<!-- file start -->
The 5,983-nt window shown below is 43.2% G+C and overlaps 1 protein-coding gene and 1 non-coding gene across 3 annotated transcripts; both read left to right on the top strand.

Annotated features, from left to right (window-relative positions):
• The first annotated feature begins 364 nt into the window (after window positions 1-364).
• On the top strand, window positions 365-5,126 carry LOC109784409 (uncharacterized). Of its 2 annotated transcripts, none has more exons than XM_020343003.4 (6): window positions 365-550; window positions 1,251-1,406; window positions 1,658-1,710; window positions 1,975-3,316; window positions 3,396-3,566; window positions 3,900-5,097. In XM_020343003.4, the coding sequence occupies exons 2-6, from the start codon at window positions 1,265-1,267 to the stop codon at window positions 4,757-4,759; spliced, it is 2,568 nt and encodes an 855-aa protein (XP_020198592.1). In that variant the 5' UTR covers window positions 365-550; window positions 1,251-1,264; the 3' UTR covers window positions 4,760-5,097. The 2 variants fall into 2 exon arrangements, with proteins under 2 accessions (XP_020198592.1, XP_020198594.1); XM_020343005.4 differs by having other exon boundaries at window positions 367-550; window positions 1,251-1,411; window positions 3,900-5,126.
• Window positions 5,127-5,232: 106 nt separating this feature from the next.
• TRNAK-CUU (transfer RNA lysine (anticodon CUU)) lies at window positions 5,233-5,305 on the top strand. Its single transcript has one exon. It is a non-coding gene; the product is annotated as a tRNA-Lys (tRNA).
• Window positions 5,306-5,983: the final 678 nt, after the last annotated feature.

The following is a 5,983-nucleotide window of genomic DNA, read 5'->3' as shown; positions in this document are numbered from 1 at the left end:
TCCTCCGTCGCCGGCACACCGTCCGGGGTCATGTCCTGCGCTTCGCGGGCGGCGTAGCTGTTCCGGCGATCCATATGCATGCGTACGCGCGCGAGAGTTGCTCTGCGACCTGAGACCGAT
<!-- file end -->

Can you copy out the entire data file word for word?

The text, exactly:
The 5,983-nt window shown below is 43.2% G+C and overlaps 1 protein-coding gene and 1 non-coding gene across 3 annotated transcripts; both read left to right on the top strand.

Annotated features, from left to right (window-relative positions):
• The first annotated feature begins 364 nt into the window (after window positions 1-364).
• On the top strand, window positions 365-5,126 carry LOC109784409 (uncharacterized). Of its 2 annotated transcripts, none has more exons than XM_020343003.4 (6): window positions 365-550; window positions 1,251-1,406; window positions 1,658-1,710; window positions 1,975-3,316; window positions 3,396-3,566; window positions 3,900-5,097. In XM_020343003.4, the coding sequence occupies exons 2-6, from the start codon at window positions 1,265-1,267 to the stop codon at window positions 4,757-4,759; spliced, it is 2,568 nt and encodes an 855-aa protein (XP_020198592.1). In that variant the 5' UTR covers window positions 365-550; window positions 1,251-1,264; the 3' UTR covers window positions 4,760-5,097. The 2 variants fall into 2 exon arrangements, with proteins under 2 accessions (XP_020198592.1, XP_020198594.1); XM_020343005.4 differs by having other exon boundaries at window positions 367-550; window positions 1,251-1,411; window positions 3,900-5,126.
• Window positions 5,127-5,232: 106 nt separating this feature from the next.
• TRNAK-CUU (transfer RNA lysine (anticodon CUU)) lies at window positions 5,233-5,305 on the top strand. Its single transcript has one exon. It is a non-coding gene; the product is annotated as a tRNA-Lys (tRNA).
• Window positions 5,306-5,983: the final 678 nt, after the last annotated feature.

The following is a 5,983-nucleotide window of genomic DNA, read 5'->3' as shown; positions in this document are numbered from 1 at the left end:
TCCTCCGTCGCCGGCACACCGTCCGGGGTCATGTCCTGCGCTTCGCGGGCGGCGTAGCTGTTCCGGCGATCCATATGCATGCGTACGCGCGCGAGAGTTGCTCTGCGACCTGAGACCGAT